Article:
ESE Explains How & Why They Win US$5 Million Contract

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See ESE Entertainment (ESE:TSXV; ENTEF: OTCQX) announce a US$5 million contract this morning to a very large, European based gaming company.

The two things that excited me most about the company when I started learning about them last month was:

  1. They are winning a lot of new business after extensive testing by some of the largest gaming companies in the world
  2. The size of their contracts are getting bigger and bigger, and for longer durations

The un-named customer is using ESE to help get more players (i.e. customers) for their flagship video game. This is a global contract, good until June 2023.  And it’s the first Big One with this game developer—who is marketing the game in FIVE languages and looking to target players in over 20 countries.

CEO Konrad Wasiela says ESE can do this better than most—because translating video games worldwide is where he got his start, and how he figured out how to land these big contracts.

“Before ESE, I was previously involved with a company that successfully provided one service for these big game developers in the localization market,” Wasiela explained.

“We would localize a game, which means translate games into different languages and we’d scale them from one language to 40 languages, which typically meant we’d be entering into 40 new countries or regions.”

“We had specialized, localized translators that would actually work with the strings of the game, the embedded strings of the game and translate the game play throughout the game. Like I said, up to 40 different languages.”

“For example, a big contract of ours was with FIFA, for EA Sports. We did the transcription, the language translation, the voiceovers, anything related to the messaging and language around the game. We did that.”

Folks, EA’s FIFA game is often the largest in the world—in 2021 that one game generated over US$1.6 billion in revenue.  Wasiela has since moved into ESE, but he says that success was a key driver of his success with ESE.

“That experience got me to really understand what the developers wanted—how they were entering into new markets, their marketing plans, their financial statements. We were translating everything in all these languages.”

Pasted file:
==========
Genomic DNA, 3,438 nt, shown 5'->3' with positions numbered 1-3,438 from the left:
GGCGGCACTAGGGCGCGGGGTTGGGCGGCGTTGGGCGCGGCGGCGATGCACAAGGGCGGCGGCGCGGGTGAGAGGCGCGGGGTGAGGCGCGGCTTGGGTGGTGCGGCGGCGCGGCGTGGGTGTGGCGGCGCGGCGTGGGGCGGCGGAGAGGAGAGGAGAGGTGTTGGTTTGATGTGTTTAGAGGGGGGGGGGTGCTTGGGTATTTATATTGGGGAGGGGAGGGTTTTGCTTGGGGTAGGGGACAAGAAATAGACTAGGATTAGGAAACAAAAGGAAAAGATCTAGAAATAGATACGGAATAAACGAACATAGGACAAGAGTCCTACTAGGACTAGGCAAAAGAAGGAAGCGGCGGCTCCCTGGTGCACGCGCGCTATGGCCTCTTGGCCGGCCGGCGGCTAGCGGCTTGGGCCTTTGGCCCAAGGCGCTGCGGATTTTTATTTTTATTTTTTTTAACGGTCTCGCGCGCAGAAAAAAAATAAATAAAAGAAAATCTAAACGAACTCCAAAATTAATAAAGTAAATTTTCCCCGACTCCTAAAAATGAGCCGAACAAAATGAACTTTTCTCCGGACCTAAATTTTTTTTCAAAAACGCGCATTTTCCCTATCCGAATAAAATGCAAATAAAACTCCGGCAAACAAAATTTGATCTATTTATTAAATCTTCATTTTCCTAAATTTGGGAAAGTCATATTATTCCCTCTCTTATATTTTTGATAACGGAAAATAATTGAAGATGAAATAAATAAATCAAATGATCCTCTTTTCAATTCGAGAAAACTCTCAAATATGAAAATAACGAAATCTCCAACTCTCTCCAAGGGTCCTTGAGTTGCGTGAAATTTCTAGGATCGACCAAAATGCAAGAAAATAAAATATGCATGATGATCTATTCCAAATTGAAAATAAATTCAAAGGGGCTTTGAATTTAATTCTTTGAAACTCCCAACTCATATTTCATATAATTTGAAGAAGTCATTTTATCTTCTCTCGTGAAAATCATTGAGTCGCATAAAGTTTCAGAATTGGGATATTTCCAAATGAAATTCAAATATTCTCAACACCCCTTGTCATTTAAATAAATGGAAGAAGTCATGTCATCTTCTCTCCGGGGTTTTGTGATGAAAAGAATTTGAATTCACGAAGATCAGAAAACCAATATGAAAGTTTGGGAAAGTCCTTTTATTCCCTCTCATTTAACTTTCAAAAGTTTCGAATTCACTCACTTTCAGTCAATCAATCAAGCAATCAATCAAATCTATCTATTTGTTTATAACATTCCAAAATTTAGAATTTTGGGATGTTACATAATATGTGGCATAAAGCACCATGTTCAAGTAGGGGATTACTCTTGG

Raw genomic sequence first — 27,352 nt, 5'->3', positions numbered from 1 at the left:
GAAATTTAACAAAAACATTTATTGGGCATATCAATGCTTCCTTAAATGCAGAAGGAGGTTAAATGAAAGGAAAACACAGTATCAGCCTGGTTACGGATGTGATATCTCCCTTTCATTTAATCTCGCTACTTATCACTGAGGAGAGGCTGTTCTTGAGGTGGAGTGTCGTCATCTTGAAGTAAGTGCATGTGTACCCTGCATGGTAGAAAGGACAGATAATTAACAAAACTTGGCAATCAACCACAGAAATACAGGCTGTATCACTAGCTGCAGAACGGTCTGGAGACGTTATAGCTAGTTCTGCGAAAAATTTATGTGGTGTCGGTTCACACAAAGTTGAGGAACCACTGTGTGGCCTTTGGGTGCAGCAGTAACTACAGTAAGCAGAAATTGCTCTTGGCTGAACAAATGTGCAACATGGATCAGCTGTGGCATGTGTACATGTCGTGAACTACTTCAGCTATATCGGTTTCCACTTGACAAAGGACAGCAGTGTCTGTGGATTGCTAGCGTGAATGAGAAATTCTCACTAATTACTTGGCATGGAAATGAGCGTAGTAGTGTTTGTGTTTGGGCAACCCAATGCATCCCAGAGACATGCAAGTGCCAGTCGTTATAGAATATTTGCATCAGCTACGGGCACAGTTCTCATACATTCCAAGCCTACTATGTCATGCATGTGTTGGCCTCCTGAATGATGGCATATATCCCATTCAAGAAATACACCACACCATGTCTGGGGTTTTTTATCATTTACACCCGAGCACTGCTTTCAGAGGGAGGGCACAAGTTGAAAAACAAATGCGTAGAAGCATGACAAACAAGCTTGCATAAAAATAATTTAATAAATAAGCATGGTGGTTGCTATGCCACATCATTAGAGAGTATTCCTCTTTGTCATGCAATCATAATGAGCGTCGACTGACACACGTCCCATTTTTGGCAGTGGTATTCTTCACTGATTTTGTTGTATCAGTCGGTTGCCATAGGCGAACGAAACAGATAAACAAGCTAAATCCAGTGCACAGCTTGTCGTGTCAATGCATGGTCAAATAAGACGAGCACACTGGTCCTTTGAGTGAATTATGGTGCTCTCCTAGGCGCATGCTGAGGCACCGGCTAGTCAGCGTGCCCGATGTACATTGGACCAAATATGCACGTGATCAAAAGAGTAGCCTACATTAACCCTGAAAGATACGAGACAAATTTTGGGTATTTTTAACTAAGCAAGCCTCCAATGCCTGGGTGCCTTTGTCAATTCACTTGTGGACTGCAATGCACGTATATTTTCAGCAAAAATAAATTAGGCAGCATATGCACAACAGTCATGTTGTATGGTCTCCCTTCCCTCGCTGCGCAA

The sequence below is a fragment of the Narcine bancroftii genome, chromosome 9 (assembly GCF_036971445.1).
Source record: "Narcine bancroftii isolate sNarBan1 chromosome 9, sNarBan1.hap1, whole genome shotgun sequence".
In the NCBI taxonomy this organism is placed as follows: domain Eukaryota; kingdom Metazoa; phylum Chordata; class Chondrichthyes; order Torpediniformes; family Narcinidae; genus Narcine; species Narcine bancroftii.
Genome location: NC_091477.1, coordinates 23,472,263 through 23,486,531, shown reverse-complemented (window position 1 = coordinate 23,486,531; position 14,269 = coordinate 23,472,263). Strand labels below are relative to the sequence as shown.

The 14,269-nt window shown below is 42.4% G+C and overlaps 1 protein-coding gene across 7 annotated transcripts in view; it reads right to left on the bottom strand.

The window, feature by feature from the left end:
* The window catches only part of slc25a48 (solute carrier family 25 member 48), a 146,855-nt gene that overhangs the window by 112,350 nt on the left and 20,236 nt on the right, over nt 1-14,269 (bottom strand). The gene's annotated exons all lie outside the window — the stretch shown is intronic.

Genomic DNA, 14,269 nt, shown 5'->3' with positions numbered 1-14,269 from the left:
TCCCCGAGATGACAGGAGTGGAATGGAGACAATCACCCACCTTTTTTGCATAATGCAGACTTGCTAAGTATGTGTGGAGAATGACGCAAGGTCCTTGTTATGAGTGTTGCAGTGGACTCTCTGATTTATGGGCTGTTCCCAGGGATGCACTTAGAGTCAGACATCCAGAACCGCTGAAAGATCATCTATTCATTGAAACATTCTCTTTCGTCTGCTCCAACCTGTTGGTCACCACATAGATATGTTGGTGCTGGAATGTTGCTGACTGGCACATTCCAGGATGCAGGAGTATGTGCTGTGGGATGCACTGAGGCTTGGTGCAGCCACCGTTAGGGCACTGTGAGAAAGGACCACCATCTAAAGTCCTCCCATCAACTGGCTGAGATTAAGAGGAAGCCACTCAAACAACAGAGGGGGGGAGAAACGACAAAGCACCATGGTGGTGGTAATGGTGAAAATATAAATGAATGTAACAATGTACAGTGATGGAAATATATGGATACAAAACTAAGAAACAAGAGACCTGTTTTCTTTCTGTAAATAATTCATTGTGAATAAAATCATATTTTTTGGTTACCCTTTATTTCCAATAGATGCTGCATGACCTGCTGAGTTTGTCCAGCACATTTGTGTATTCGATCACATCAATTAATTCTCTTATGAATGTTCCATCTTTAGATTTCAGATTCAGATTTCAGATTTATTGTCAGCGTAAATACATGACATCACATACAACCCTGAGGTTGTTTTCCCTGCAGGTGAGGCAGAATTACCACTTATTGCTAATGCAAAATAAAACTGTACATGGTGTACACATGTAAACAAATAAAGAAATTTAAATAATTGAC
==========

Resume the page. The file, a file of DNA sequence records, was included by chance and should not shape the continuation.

“And once you’re embedded into that ecosystem, you quickly realize not only is that a huge market, but you also see all the other things that they need.  They needed groups to do specialty services, like distribute the games, bring on new customers, create community. That wasn’t their core competency.”

“So when I realized there was a massive opportunity, we jumped on it and created that full, 360-solution for them at ESE ”

To generate that total solution, Wasiela went out and acquired five companies, each with a complementary but slightly different niche. His biggest M&A deal was buying Montreal’s GameAddik, whose customer acquisition software meshed perfectly with Wasiela’s tech platform and business model.

He did all of this in under two years and only raising about CAD$15 million in equity. With this, Wasiela has been able to

  1. grow ESE to a CAD$60 million PLUS revenue run-rate
  2. have positive adjusted EBITDA for the last nine-months
  3. Win business from some of the Top-10 gaming companies in the world, including Electronic Arts, Riot Games, Epic Games, and Opera GX

With many one-time costs now gone—going public and each of the five M&A deals costs hundreds of thousands of dollars in fees and closings—Wasiela says he’s excited to show shareholders what his business can do.

“This next quarter, shareholders will get financial statement that more accurately reflect just the business with no M&A,” he says.  A new CFO, with senior management experience at Great Canadian Gaming (over $3 billion market cap and acquired by Apollo Global Management, Inc. (NYSE: APO) last year) will help do that.

And this US$5 million contract is that kind of business. Wasiela said that the contract will not be a linear/even US$416,000 a month (CAD$566,667), but rather start a bit more slowly and work up to peak revenue over the first year.

“Our goal with this new customer is to perform and showcase our technology, and  to work with them for a long time and with multiple games,” he said.

He adds that ESE is continuing to win these contracts—they won over 24 different contracts over the past year—because they know how to acquire customers in many locations better than, well, maybe anyone else.

“If a customer says to me – ‘I need 14-to-60 year olds in Philadelphia, this demographic, this age, this background–we’ll get it for them,” he says.

“And the players we find for our customers, they’re sticky,” Wasiela explains.  “We target players that stay on platforms longer, and continue to play games. These high value players continue to buy in-game purchases.”

“With our big data play, we can actually track player data alongside the video game publishers. They’re coming back to us, and they’re saying, “You guys have the sticky users, your retention is 30% higher than other groups in certain cases.”

That transparency and effectiveness is creating a win-win for customers and ESE shareholders. Their fiscal Q4 ends October 31, with with new contracts like today’s news starting to ramp up.

With no anticipated drag from M&A costs, and enough revenue to show positive adjusted EBITDA on the fiscal year so far, every new dollar of revenue has the potential to be more profitable than before. But investors will have to wait until next month at least to see the hard numbers.

DISCLOSURE–ESE Entertainment has been a paying client of the OGIB Corporate Bulletin in the last 12 months